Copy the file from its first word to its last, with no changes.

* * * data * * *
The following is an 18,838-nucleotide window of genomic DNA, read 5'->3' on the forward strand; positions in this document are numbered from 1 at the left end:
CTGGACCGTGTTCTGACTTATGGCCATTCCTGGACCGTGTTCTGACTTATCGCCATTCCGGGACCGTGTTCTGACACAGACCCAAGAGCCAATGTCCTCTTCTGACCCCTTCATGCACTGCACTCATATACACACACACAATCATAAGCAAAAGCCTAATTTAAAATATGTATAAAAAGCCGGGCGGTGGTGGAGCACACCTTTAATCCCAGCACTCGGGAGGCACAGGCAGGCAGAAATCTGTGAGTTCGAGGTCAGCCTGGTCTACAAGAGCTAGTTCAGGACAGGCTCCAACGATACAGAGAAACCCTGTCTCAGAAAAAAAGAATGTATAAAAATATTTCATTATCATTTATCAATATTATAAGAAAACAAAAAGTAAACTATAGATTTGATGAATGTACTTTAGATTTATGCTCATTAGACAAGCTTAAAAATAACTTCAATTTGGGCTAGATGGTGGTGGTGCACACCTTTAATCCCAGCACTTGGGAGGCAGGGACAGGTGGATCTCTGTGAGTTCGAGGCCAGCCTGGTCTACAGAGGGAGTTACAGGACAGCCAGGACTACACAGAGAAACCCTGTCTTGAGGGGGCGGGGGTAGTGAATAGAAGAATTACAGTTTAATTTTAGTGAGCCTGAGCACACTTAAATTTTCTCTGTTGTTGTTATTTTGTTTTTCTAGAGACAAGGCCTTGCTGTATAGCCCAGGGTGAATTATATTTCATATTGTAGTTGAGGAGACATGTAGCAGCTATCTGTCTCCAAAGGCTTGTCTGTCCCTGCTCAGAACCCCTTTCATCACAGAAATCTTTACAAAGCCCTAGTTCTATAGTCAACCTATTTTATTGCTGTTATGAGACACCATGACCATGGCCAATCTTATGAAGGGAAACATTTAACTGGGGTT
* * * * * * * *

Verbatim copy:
The following is an 18,838-nucleotide window of genomic DNA, read 5'->3' on the forward strand; positions in this document are numbered from 1 at the left end:
CTGGACCGTGTTCTGACTTATGGCCATTCCTGGACCGTGTTCTGACTTATCGCCATTCCGGGACCGTGTTCTGACACAGACCCAAGAGCCAATGTCCTCTTCTGACCCCTTCATGCACTGCACTCATATACACACACACAATCATAAGCAAAAGCCTAATTTAAAATATGTATAAAAAGCCGGGCGGTGGTGGAGCACACCTTTAATCCCAGCACTCGGGAGGCACAGGCAGGCAGAAATCTGTGAGTTCGAGGTCAGCCTGGTCTACAAGAGCTAGTTCAGGACAGGCTCCAACGATACAGAGAAACCCTGTCTCAGAAAAAAAGAATGTATAAAAATATTTCATTATCATTTATCAATATTATAAGAAAACAAAAAGTAAACTATAGATTTGATGAATGTACTTTAGATTTATGCTCATTAGACAAGCTTAAAAATAACTTCAATTTGGGCTAGATGGTGGTGGTGCACACCTTTAATCCCAGCACTTGGGAGGCAGGGACAGGTGGATCTCTGTGAGTTCGAGGCCAGCCTGGTCTACAGAGGGAGTTACAGGACAGCCAGGACTACACAGAGAAACCCTGTCTTGAGGGGGCGGGGGTAGTGAATAGAAGAATTACAGTTTAATTTTAGTGAGCCTGAGCACACTTAAATTTTCTCTGTTGTTGTTATTTTGTTTTTCTAGAGACAAGGCCTTGCTGTATAGCCCAGGGTGAATTATATTTCATATTGTAGTTGAGGAGACATGTAGCAGCTATCTGTCTCCAAAGGCTTGTCTGTCCCTGCTCAGAACCCCTTTCATCACAGAAATCTTTACAAAGCCCTAGTTCTATAGTCAACCTATTTTATTGCTGTTATGAGACACCATGACCATGGCCAATCTTATGAAGGGAAACATTTAACTGGGGTT